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Rent: Live - No Day But Today

On January 27th, the spirit of "La Vie Boheme" was on television screens across the country as Fox aired Rent: Live. A few hours before the performance was scheduled to begin, it was revealed that actor Brennin Hunt broke his foot and ended up in a wheelchair. The decision was made for the show to continue, using dress rehearsal footage from the previous day, while the last part of the show would be performed live. As a result, many were unhappy with this decision. However, the show still embodied the spirit of Rent, in its own heartfelt way.

Composer Jonathan Larson never lived to see what his show would become. Though he died hours before the show's first performance off-Broadway, his legacy lives on in Rent, where the show's timeless themes of love, passion, hopes, fears, and living for today. Rent: Live still embodied these themes, proving that there is truly "no day but today" as the show went on.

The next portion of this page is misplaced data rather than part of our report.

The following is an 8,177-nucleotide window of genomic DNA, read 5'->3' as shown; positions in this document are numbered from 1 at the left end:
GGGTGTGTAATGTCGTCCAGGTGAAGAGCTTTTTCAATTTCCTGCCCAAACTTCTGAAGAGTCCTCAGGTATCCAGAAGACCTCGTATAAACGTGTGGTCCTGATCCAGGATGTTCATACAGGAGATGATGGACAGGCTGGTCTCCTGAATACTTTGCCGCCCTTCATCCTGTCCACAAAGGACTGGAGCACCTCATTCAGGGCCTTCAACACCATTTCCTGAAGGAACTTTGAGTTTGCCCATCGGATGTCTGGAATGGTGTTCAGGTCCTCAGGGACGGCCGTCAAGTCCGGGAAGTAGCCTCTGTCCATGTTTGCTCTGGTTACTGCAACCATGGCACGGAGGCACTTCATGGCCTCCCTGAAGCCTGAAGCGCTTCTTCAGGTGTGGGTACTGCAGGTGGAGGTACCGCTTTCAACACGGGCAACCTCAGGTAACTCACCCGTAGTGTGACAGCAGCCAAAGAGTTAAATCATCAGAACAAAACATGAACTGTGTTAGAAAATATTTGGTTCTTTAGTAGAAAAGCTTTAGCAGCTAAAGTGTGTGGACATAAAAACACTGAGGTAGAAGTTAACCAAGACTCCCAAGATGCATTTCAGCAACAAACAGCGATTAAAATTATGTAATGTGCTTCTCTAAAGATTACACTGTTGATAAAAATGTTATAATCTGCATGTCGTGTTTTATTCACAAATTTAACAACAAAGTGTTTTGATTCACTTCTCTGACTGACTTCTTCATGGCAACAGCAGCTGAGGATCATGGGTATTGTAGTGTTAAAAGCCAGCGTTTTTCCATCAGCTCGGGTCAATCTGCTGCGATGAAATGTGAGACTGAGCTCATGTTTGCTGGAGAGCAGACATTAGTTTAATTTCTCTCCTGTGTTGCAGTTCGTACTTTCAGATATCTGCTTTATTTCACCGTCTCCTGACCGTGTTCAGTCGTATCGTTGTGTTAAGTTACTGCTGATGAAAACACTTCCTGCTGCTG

Was Rent: Live perfect? Not at all. But with well rounded performances from Hunt as Roger, Jordan Fisher as Mark, Tinashe as Mimi, Vanessa Hudgens as Maureen, Kiersey Clemons as Joanne, Brandon Victor Dixon as Tom Collins, Valentina as Angel, Mario as Benny; the show managed to overcome its slow start by the time "Tango: Maureen" came around to perfectly capture the love that Rent is about. Other memorable moments from the show include Maureen and Joanne's duet "Take Me or Leave Me," and Roger's song "Your Eyes," sung during the live portion of the show that let the audience see the actors in their element and brought so much emotion to the show's ending, which was multiplied when members of the Broadway cast of Rent joined the cast of the show.

At the end of the day, it makes no difference whether or not Rent: Live was truly live. It succeeded in bringing Jonathan Larson's message to living rooms across the country, which is certainly something to celebrate. And it proved that, whether you like it or not, Rent is a landmark of musical theater, allowed Larson's genius to be shared with the world, and made a difference in the portrayal of HIV/AIDS, in the now famous line "no day but today."

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